• The Closing Disclosure is provided by the lender to the borrower at the end of the mortgage process and outlines the final, actual terms of the mortgage including interest rate and closing costs. The lender is required to provide the Closing Disclosure to the borrower in-person or by email or mail at least three days before the mortgage closes.  Borrowers should compare the Closing Disclosure to the Loan Estimate to make sure that the final terms of the mortgage did not change, or increase, significantly as compared to the estimated terms provided at the beginning of the mortgage process.  Comparing the Closing Disclosure to the Loan Estimate will help borrowers avoid a bait and switch by the lender.  If the final interest interest rate or closing costs as disclosed in the Closing Disclosure increased significantly as compared to the Loan Estimate, ask the lender for an immediate explanation and if the explanation is not satisfactory, consider cancelling the mortgage.

    Lender Fees Worksheet: although it is not required by TRID, you should also ask lenders for a Lender Fees Worksheet, which provides an additional, detailed breakdown of all the costs and expenses associated with a mortgage that you can use to compare lender proposals.  The Lender Fees Worksheet may provide additional information that you can use to negotiate better mortgage terms.  For example, you can use the worksheet to compare specific cost items, such as origination, appraisal, title and escrow fees, across multiple proposals and see if a lender is willing to match the lowest cost for an item.

    According to TRID, lenders cannot charge borrowers a fee for submitting a mortgage application or for receiving a Loan Estimate.  The only fee a lender can charge the borrower before providing the Loan Estimate is a small credit report fee ($10 - $30).  In addition, lenders are not permitted to require you to provide documents that verify the information on your loan application before providing the Loan Estimate.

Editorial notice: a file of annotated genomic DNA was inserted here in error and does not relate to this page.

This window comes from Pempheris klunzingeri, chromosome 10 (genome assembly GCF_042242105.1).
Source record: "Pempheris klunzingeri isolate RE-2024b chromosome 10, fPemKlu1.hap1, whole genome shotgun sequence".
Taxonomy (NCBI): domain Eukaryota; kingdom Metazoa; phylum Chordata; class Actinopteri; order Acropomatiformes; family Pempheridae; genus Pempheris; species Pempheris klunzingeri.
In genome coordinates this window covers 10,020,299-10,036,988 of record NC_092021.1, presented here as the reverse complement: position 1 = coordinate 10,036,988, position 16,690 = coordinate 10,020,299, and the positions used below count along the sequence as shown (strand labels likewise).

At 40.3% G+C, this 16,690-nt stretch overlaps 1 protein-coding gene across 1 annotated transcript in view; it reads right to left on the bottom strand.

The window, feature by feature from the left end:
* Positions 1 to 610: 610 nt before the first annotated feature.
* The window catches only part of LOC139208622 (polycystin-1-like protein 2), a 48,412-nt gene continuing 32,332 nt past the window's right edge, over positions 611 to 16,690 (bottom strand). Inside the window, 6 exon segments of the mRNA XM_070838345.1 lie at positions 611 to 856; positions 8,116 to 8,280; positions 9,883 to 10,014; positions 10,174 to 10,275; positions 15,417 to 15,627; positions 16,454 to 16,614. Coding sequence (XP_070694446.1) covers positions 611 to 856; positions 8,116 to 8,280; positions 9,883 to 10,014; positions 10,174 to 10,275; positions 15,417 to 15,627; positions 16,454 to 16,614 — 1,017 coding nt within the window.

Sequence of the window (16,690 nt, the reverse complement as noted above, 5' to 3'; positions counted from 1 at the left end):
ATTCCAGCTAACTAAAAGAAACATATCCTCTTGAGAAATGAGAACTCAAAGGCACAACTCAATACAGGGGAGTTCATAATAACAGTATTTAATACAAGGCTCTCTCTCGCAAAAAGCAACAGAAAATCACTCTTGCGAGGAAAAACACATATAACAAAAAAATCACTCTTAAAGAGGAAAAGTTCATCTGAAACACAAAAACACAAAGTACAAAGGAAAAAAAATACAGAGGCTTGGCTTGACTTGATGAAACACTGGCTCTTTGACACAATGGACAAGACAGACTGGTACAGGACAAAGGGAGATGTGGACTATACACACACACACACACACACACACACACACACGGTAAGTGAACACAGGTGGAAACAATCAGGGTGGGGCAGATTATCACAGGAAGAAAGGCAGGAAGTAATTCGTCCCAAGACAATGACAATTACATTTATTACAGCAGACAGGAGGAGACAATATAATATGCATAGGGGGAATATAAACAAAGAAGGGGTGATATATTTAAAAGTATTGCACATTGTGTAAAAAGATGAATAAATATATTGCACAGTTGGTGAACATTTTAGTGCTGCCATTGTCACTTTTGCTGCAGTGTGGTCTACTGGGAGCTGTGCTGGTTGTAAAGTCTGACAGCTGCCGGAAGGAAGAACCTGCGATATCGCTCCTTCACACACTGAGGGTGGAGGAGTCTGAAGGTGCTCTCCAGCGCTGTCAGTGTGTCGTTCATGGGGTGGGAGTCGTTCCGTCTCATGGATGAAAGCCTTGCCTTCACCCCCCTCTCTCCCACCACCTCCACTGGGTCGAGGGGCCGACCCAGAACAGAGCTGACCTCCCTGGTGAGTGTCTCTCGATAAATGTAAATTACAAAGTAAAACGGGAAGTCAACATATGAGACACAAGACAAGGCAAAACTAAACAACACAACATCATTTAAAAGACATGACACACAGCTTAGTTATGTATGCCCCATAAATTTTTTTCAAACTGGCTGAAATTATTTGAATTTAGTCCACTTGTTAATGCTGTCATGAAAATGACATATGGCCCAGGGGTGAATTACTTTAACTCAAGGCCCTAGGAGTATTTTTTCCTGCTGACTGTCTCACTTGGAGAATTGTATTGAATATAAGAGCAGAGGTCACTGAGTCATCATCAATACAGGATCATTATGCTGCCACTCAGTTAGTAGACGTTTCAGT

If used properly the Loan Estimate and Lender Fees Worksheet are highly valuable tools for borrowers to review proposals and negotiate the best terms for their mortgage.  You should request the Loan Estimate and Lender Fees Worksheet when you interview lenders and request mortgage quotes from them.  If a lender is unwilling to provide these documents at the time you submit a mortgage application or request a proposal, this raises a red flag and you should contact other lenders.

    We recommend that you compare mortgage proposals from at least five lenders.  Contact lenders in the table below to request loan terms.  Shopping for your mortgage is the best way to find the lender and loan that are right for you.

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  • Sources

    TRID: https://www.consumerfinance.gov/policy-compliance/rulemaking/final-rules/2013-integrated-mortgage-disclosure-rule-under-real-estate-settlement-procedures-act-regulation-x-and-truth-lending-act-regulation-z/

About the author

Michael Jensen, Mortgage and Finance Guru

Michael is the co-founder of FREEandCLEAR. Michael possesses extensive knowledge about mortgages and finance and has been writing about mortgages for nearly a decade. His work has been featured in leading national and industry publications. More about Michael